As so many organizations that have tried to go up against the juggernaut that is the WWE have learned, the usual parting gift is a dissolving of the organization and a commemorative three-disc DVD or Blu-ray set about the rise and fall of their company.
What happens, however, when a global empire that has dominated the world of sports entertainment since 1980 suddenly begins to disgruntle not only their fans, but also major investors?
In recent years, wrestling fans that have finally hit the age to realize that it’s sports entertainment and not “real” have turned on the characters and company that have done so much to develop it in front of their eyes.
Traditionally, wrestling roles are divided in two archetypes: Faces (heroes) and Heels (villains). Due to weak character development, lack of fresh storylines and (in my opinion the biggest obstacle) a TV-PG rating to adhere to, everyone who is a wrestling purist has turned on the company they once loved.
WWE was able to silence this backlash for quite some time by bringing in fresh faces from smaller promotions like Ring Of Honor and Ohio Valley Wrestling, where due to lack of mass public exposure they are able to have grittier, less “family friendly” matches.
What they didn’t expect was wrestlers like CM Punk and Daniel Bryan becoming so popular with the mass fan base that they would be forced to thrust those stars into main card roles instead of having them around as support.
The time of the underdog – the average sized guy – had arrived.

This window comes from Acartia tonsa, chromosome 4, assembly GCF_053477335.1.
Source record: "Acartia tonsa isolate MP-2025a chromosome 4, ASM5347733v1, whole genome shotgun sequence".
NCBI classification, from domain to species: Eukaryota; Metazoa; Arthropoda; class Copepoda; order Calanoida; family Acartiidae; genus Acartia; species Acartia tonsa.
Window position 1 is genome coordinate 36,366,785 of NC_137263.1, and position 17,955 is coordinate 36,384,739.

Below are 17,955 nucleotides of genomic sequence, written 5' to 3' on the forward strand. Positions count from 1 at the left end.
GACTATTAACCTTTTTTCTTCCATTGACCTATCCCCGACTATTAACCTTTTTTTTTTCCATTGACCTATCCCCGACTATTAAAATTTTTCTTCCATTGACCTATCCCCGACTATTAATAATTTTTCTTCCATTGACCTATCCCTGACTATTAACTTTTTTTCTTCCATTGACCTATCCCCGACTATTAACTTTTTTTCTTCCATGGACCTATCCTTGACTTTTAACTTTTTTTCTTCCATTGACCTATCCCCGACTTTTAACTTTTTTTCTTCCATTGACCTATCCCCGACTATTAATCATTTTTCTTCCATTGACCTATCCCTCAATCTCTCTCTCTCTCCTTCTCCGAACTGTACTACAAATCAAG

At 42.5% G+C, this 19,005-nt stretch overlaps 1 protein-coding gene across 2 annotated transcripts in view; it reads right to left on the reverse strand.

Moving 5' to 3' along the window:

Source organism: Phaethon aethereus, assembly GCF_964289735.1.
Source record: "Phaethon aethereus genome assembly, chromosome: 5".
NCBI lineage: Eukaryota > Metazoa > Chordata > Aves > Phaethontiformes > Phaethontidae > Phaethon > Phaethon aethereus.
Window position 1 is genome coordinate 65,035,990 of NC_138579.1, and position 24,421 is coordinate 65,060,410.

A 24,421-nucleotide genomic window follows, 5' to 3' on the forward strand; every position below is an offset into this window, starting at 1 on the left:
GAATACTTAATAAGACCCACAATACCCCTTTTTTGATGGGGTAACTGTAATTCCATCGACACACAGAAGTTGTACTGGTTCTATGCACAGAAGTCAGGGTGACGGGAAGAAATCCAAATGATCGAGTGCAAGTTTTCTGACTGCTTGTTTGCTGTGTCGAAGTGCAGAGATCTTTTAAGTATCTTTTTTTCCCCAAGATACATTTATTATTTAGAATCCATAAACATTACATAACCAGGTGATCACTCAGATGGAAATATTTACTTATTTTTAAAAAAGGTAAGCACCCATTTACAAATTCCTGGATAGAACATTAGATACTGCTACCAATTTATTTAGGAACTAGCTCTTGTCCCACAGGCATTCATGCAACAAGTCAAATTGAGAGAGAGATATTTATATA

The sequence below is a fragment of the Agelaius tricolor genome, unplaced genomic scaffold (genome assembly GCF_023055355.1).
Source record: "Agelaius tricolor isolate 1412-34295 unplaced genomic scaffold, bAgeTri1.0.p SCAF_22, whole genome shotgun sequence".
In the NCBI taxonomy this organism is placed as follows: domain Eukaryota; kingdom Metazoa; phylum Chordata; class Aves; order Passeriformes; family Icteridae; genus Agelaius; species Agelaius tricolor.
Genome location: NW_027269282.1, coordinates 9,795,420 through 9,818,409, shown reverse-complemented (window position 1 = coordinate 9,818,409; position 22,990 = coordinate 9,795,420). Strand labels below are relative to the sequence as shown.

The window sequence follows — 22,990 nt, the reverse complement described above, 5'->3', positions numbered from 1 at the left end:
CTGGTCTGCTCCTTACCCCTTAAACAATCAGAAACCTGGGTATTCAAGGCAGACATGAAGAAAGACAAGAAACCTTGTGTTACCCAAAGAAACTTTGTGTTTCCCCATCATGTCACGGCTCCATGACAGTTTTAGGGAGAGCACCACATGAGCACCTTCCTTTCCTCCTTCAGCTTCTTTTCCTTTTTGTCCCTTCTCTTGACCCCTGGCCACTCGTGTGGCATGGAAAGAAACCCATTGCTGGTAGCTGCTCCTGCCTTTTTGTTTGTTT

Then, WWE did what it does best: It ran its work horses into the ground until CM Punk abruptly walked out on the company just before its flagship program, Monday Night Raw, a day after the Royal Rumble that he participated in (entering first and lasting until the final four).
Daniel Bryan finally received the push his fan base demanded, and it culminated at WrestleMania 30, with Bryan first defeating Triple H to qualify for the title match, and then going on to win the WWE World Heavyweight Championship. His title reign would be short-lived however, as Bryan would require neck surgery to fix a cervical foraminotomy to decompress the nerve root.
We are now plagued with storylines that are just carbon copies of the scripts from the ‘90s with different names. They are rushing young talent out of their developmental brand, NXT Wrestling, and thrusting them into the limelight.
Who knows how long before these talented hopefuls suffer the same mental or physical collapse as those before them?
Just as the product has declined, so has the company’s financial stability. For the last 10 years, Vince McMahon Jr., who built a
global empire out of his grandfather’s company since the ‘80s, has been one of those lucky few to be able to call himself a billionaire.
In one just day last month, that all came crashing down.
With the launch of the WWE Network, a monthly subscription-based channel that offers access to original programming as well as
all the monthly pay-per-views, hopes were high in the front offices, especially with a renewal deal for the TV contract with NBCUniversal. With a 50% increase on their contract with NBCU, investors expected double or triple the existing deal, but the WWE Network couldn’t reach the subscription numbers necessary to break even with the money and time invested. McMahon lost $350 million dollars in less than eight hours as stock plummeted from roughly $20 a share to $11 – roughly 40%.
Could this be part of the reason that, in a very rare move, the WWE released 10 wrestlers and one referee all at once? Granted, none of them were big time players in the ring, but typically WWE only does some minimal house cleaning just after Wrestlemania season or allows contracts to just run their course and opt out of renewal.
As it provided the fall for the likes of ECW, WCW, and AWA, just to name a few, only time will tell if the “Titan of Sports Entertainment” will remain the powerful force it has always presented itself as or if a new “Zeus” will emerge to overthrow the empire, giving us “The Fall of WWE.”
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